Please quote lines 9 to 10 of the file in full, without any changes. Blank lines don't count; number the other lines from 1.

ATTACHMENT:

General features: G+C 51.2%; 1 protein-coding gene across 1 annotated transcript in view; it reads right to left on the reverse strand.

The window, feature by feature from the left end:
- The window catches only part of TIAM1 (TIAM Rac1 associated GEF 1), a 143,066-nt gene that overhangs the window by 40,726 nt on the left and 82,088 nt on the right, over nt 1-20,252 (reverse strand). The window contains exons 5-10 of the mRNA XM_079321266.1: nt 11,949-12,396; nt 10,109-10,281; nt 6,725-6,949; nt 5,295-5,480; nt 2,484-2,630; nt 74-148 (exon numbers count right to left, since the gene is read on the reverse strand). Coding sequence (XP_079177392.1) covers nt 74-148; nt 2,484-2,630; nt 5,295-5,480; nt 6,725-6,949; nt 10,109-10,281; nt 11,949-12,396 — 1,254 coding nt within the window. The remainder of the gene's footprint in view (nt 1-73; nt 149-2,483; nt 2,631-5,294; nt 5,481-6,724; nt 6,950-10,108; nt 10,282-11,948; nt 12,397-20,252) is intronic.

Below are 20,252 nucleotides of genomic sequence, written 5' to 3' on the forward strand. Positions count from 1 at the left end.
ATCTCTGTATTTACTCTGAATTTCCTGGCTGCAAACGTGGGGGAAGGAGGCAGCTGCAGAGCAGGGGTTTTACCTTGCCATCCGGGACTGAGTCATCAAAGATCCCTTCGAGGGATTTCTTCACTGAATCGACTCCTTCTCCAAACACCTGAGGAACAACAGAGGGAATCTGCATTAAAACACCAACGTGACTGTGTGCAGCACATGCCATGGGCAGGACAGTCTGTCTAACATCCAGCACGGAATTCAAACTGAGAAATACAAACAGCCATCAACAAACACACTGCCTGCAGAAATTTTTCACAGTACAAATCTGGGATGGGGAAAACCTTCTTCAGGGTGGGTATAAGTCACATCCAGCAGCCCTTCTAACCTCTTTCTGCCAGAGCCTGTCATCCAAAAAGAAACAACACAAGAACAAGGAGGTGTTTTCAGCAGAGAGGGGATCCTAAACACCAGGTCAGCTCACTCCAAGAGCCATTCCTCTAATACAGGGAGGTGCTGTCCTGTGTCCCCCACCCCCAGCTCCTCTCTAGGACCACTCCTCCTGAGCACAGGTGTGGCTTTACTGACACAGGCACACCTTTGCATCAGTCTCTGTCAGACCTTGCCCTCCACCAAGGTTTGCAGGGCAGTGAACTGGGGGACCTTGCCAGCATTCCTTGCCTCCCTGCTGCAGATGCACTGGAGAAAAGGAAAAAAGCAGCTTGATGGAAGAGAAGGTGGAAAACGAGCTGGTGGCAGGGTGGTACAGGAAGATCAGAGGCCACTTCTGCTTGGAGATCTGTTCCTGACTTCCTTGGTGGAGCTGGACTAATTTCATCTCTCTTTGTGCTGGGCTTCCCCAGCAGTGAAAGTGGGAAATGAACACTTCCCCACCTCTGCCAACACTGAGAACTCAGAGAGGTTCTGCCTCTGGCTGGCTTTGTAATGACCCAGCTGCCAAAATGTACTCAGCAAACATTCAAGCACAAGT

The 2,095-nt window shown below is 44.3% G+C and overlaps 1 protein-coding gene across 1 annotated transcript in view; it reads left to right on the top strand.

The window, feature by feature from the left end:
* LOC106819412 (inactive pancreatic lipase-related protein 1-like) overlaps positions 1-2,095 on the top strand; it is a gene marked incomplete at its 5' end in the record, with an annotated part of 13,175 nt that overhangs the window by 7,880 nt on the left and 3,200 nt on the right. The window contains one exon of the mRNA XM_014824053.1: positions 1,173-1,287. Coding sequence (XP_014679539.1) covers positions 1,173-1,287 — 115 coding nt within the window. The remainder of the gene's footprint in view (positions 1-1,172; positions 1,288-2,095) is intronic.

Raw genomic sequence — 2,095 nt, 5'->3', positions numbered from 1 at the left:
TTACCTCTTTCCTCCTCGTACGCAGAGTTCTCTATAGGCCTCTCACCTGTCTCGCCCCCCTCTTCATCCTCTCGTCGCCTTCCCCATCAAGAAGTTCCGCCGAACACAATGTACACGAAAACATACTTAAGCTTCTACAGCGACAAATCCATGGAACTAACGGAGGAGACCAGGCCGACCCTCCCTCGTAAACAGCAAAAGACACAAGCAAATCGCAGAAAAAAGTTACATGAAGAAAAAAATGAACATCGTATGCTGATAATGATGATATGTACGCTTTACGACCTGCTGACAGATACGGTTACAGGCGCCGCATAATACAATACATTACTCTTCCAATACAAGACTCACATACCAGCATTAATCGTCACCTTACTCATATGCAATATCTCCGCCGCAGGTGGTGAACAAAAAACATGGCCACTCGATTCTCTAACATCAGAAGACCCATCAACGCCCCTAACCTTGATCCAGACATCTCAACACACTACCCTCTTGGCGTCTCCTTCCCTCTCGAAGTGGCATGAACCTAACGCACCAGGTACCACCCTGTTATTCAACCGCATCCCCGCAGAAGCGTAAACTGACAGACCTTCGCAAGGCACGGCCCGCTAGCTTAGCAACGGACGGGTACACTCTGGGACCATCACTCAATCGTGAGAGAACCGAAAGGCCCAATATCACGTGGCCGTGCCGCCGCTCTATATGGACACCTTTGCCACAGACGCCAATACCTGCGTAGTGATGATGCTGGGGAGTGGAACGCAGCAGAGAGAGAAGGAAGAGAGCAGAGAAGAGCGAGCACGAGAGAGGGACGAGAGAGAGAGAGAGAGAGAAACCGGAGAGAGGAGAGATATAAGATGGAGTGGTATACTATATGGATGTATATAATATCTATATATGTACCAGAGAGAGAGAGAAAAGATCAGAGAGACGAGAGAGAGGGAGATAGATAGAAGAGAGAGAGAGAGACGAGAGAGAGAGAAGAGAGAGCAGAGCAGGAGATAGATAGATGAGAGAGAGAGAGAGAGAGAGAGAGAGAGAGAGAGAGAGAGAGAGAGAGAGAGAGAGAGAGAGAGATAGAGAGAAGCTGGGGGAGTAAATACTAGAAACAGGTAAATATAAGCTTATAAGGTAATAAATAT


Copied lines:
Raw genomic sequence — 2,095 nt, 5'->3', positions numbered from 1 at the left:
TTACCTCTTTCCTCCTCGTACGCAGAGTTCTCTATAGGCCTCTCACCTGTCTCGCCCCCCTCTTCATCCTCTCGTCGCCTTCCCCATCAAGAAGTTCCGCCGAACACAATGTACACGAAAACATACTTAAGCTTCTACAGCGACAAATCCATGGAACTAACGGAGGAGACCAGGCCGACCCTCCCTCGTAAACAGCAAAAGACACAAGCAAATCGCAGAAAAAAGTTACATGAAGAAAAAAATGAACATCGTATGCTGATAATGATGATATGTACGCTTTACGACCTGCTGACAGATACGGTTACAGGCGCCGCATAATACAATACATTACTCTTCCAATACAAGACTCACATACCAGCATTAATCGTCACCTTACTCATATGCAATATCTCCGCCGCAGGTGGTGAACAAAAAACATGGCCACTCGATTCTCTAACATCAGAAGACCCATCAACGCCCCTAACCTTGATCCAGACATCTCAACACACTACCCTCTTGGCGTCTCCTTCCCTCTCGAAGTGGCATGAACCTAACGCACCAGGTACCACCCTGTTATTCAACCGCATCCCCGCAGAAGCGTAAACTGACAGACCTTCGCAAGGCACGGCCCGCTAGCTTAGCAACGGACGGGTACACTCTGGGACCATCACTCAATCGTGAGAGAACCGAAAGGCCCAATATCACGTGGCCGTGCCGCCGCTCTATATGGACACCTTTGCCACAGACGCCAATACCTGCGTAGTGATGATGCTGGGGAGTGGAACGCAGCAGAGAGAGAAGGAAGAGAGCAGAGAAGAGCGAGCACGAGAGAGGGACGAGAGAGAGAGAGAGAGAGAAACCGGAGAGAGGAGAGATATAAGATGGAGTGGTATACTATATGGATGTATATAATATCTATATATGTACCAGAGAGAGAGAGAAAAGATCAGAGAGACGAGAGAGAGGGAGATAGATAGAAGAGAGAGAGAGAGACGAGAGAGAGAGAAGAGAGAGCAGAGCAGGAGATAGATAGATGAGAGAGAGAGAGAGAGAGAGAGAGAGAGAGAGAGAGAGAGAGAGAGAGAGAGAGAGAGAGAGAGATAGAGAGAAGCTGGGGGAGTAAATACTAGAAACAGGTAAATATAAGCTTATAAGGTAATAAATAT